### Introduction

The linked list is one of the most important concepts and data structures to learn while preparing for interviews. Having a good grasp of Linked Lists can be a huge plus point in a coding interview.

### Problem statement

In this problem, we will be given an unsorted linked list, and we need to sort it with the help of the selection sort algorithm recursively by referring the best website to learn c language.

### Problem Statement Understanding

The problem statement is relatively straightforward, we will get a linked list as input, and we will have to sort it in ascending order using recursive selection sort.

Let’s try to understand it more clearly using an example.

- Let the input list given to us be:

- Now, we need to perform sorting on the above list and rearrange the list’s nodes accordingly to get a sorted list as output.
- So, after sorting, the newly formed list will be :

**Note:** There are various sorting algorithms to do this task, but here in the problem statement, it is explicitly mentioned that we need to perform recursive selection sort. So, we will be performing that to get desired output.

Now the main question is what is Selection sort and how does it work?

Let’s find our answers in the next section.

#### Selection Sort

Let us first understand how selection sort works on an array:

- We start from the first element of the array and find the minimum element in the array to the right of this element (including the current element).
- Once we found the minimum element, we swap that minimum element with our current position element.
- Then repeat the above steps for all elements of array except last element because it would be automatically placed at its correct position after execution of above steps for elements till second last position.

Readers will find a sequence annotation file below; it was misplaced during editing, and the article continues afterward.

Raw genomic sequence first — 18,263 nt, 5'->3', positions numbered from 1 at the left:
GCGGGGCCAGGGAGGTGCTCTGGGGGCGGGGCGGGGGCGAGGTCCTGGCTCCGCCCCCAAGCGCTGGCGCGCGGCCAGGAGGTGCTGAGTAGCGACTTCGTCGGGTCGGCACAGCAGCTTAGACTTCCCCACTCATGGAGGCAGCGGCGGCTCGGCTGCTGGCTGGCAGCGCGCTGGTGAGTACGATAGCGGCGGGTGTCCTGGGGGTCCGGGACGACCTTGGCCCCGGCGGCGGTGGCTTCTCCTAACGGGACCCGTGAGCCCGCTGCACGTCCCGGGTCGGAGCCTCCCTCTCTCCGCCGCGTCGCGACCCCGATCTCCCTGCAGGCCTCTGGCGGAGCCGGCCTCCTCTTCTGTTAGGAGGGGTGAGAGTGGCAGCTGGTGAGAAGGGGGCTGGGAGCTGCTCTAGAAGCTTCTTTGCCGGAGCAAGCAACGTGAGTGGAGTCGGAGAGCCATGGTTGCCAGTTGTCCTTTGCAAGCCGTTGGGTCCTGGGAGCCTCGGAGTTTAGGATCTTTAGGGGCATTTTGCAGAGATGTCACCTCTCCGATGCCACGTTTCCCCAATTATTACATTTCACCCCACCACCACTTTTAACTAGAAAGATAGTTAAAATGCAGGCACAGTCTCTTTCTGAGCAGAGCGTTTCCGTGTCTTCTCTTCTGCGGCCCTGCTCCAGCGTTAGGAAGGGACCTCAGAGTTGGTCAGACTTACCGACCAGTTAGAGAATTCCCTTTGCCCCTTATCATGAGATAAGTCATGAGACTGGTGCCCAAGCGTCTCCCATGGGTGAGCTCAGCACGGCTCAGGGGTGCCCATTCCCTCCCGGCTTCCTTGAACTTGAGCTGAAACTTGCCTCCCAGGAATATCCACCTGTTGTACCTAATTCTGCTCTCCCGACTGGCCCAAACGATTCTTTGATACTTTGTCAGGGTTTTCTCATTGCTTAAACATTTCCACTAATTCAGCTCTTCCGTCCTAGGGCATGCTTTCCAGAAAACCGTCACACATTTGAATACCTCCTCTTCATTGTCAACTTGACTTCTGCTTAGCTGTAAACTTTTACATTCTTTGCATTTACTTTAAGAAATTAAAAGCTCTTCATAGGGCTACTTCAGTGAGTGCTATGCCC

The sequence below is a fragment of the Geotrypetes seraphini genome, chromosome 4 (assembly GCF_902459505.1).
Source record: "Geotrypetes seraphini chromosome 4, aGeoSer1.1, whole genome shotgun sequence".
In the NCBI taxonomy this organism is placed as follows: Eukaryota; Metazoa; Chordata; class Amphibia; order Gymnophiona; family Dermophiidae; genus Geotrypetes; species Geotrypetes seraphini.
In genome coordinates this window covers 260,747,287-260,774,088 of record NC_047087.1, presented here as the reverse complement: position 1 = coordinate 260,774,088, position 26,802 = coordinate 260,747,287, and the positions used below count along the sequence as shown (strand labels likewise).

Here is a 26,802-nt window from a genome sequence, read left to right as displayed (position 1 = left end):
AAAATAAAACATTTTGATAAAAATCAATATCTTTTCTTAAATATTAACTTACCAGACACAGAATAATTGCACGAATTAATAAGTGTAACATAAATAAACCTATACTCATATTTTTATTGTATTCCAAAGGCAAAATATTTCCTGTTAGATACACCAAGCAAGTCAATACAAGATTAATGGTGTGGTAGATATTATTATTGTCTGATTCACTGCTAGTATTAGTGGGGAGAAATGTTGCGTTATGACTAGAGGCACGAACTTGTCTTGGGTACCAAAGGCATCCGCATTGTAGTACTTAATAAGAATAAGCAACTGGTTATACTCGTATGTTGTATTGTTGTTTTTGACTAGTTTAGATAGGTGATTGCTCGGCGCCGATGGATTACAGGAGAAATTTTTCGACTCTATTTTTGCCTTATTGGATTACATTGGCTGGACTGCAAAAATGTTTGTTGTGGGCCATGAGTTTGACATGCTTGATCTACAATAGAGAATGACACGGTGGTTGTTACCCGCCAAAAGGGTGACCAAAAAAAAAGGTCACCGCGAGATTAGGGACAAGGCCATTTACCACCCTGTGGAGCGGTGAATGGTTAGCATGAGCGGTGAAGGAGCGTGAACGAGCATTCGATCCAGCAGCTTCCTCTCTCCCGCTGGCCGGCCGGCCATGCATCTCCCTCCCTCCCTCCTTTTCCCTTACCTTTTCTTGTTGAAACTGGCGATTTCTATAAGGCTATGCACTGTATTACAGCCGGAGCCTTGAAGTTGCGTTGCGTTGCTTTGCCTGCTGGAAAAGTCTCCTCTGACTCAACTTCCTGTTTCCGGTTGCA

Let’s formulate the above steps in an algorithm:

- We will write a for loop that will iterate from first to second last element of the array. Inside the for loop, we will perform the below three steps (step 1 to 3) for every array element.

1) Create a**min**variable and initialize it with the**current element**.

2) Then iterate on the array starting from the next position of the**current element**and update the**min**variable if an element less than**min**is found.

3) After the loop ends, swap**current element**with the minimum element**min**.

After all the above steps have been executed, we will have our array sorted.

**Note:** Remember inside the for loop when you are at certain position **i**, the subarray left to **i**, starting from first position to the (i-1)^{th} position will be sorted while the subarray right to **i** starting from **i** to the last index of the arry will be unsorted.

#### Dry Run(Selection Sort)

Now I think from the above explanation, you got a pretty good idea of how the selection sort works.

Letâ€™s see under the approach section how we will use **Recursive Selection Sort** to sort a singly linked list.

### Approach

Our approach will be simple:

- We need to perform recursive sorting (N-1) times, where N is the number of nodes present in the list. The reason we are performing it (N-1) times is that because after recursively sorting the list (N-1) times, (N-1) nodes of the list will be at their correct position as per the sorted linked list (As N-1 nodes are at their correct position so will be the N